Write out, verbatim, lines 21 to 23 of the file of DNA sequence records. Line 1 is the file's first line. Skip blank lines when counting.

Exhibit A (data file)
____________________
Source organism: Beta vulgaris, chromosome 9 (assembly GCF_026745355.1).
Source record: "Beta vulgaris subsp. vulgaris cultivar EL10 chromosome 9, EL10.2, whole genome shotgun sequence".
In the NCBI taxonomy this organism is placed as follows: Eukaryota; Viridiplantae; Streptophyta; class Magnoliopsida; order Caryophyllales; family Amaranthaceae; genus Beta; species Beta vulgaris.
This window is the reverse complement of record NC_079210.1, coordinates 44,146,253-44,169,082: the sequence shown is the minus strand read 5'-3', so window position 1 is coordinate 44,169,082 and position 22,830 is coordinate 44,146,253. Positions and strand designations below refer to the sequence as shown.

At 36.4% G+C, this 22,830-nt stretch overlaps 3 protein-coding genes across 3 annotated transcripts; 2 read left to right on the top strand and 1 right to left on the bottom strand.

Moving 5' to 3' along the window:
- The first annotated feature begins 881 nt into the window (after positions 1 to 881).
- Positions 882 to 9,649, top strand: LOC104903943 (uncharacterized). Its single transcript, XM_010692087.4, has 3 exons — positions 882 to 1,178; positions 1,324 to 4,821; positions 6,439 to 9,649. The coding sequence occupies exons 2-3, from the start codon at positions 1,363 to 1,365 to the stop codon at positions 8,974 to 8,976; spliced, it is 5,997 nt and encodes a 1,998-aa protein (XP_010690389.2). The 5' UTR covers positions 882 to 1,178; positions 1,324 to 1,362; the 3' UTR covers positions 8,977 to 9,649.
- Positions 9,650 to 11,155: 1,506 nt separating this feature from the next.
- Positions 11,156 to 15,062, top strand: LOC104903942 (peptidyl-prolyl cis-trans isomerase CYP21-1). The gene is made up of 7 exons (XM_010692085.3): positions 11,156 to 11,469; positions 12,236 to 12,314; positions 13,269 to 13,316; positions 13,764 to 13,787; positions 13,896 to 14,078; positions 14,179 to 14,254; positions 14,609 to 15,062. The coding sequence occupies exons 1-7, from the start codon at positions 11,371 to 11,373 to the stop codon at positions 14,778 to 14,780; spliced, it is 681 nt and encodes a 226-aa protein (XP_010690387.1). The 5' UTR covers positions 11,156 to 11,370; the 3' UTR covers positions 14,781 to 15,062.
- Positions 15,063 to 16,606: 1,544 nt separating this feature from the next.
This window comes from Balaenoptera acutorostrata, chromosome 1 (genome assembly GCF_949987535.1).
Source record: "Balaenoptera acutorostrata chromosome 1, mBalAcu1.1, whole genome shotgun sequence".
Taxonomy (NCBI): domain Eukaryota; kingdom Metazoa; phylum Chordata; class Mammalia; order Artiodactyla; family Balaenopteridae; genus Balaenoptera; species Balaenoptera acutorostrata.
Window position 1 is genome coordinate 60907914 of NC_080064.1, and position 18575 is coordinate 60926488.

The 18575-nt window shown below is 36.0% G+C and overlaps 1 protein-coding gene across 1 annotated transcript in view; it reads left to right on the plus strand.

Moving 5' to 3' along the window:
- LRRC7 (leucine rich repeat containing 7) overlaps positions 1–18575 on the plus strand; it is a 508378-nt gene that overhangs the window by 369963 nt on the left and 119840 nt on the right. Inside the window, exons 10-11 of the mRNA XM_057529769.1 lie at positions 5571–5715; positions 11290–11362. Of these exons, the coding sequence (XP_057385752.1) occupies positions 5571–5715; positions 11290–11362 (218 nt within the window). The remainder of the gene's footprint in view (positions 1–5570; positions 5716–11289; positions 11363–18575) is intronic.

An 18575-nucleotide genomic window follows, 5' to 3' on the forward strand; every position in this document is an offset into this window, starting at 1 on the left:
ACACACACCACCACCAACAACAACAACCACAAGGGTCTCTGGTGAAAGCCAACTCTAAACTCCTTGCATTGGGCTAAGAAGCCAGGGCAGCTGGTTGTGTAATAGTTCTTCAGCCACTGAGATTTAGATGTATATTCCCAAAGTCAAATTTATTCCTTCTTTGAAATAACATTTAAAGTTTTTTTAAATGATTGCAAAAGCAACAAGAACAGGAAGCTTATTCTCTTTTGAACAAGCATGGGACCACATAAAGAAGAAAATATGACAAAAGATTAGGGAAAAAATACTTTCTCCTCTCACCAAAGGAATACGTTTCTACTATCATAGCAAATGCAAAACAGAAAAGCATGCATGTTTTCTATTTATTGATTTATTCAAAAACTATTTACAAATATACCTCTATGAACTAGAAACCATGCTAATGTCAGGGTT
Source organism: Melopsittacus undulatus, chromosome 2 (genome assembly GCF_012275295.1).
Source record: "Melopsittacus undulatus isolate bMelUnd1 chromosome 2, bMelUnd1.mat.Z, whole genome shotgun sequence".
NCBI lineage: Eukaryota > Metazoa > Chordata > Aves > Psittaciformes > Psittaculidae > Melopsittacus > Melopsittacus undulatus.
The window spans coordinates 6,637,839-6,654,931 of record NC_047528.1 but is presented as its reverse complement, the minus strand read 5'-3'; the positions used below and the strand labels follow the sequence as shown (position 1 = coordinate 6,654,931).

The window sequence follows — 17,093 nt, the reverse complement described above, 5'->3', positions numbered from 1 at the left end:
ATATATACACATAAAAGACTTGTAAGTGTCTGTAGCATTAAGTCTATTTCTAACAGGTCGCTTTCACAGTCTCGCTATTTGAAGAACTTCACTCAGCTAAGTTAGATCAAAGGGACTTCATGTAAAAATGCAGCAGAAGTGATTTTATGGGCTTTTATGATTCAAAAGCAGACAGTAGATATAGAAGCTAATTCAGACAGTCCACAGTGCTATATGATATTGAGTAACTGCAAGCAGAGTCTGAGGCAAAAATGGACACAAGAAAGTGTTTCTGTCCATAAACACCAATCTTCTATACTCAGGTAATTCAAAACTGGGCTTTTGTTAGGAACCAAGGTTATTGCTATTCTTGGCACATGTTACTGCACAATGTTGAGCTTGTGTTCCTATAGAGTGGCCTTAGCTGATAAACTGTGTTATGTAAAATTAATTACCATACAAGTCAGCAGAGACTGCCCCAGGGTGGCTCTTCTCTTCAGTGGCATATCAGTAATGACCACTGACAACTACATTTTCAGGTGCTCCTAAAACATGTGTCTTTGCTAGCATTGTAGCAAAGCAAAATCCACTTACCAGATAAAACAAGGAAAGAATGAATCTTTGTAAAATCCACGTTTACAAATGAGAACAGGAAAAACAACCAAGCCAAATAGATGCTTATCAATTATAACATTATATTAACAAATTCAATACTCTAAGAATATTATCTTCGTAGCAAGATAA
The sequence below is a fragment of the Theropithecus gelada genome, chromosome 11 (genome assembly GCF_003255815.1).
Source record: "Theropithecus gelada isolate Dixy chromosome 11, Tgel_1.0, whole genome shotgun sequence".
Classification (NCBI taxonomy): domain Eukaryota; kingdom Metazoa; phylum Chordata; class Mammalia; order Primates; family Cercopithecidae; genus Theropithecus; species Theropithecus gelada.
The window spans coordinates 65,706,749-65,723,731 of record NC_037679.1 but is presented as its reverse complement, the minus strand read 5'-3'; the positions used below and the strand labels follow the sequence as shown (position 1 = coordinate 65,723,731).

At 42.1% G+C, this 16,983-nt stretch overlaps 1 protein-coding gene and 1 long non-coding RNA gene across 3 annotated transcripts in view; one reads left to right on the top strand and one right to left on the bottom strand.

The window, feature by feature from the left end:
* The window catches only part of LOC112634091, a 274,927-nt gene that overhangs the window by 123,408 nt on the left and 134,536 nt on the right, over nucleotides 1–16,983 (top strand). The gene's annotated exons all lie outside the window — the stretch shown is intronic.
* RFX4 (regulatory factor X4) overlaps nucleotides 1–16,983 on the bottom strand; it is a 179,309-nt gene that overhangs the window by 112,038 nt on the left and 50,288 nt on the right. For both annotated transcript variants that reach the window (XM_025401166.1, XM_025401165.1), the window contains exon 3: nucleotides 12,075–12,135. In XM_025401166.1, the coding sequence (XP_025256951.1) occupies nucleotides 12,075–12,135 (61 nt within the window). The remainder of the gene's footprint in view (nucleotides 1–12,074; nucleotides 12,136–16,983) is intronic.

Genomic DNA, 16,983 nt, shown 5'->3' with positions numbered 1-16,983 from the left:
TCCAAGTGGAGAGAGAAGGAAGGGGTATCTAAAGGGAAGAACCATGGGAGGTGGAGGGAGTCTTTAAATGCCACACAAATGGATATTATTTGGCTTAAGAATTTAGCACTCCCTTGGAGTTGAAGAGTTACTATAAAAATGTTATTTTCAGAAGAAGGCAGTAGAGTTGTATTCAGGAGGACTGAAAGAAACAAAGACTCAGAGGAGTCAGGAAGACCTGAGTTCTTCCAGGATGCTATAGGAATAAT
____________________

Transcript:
Source organism: Melopsittacus undulatus, chromosome 2 (genome assembly GCF_012275295.1).
Source record: "Melopsittacus undulatus isolate bMelUnd1 chromosome 2, bMelUnd1.mat.Z, whole genome shotgun sequence".
NCBI lineage: Eukaryota > Metazoa > Chordata > Aves > Psittaciformes > Psittaculidae > Melopsittacus > Melopsittacus undulatus.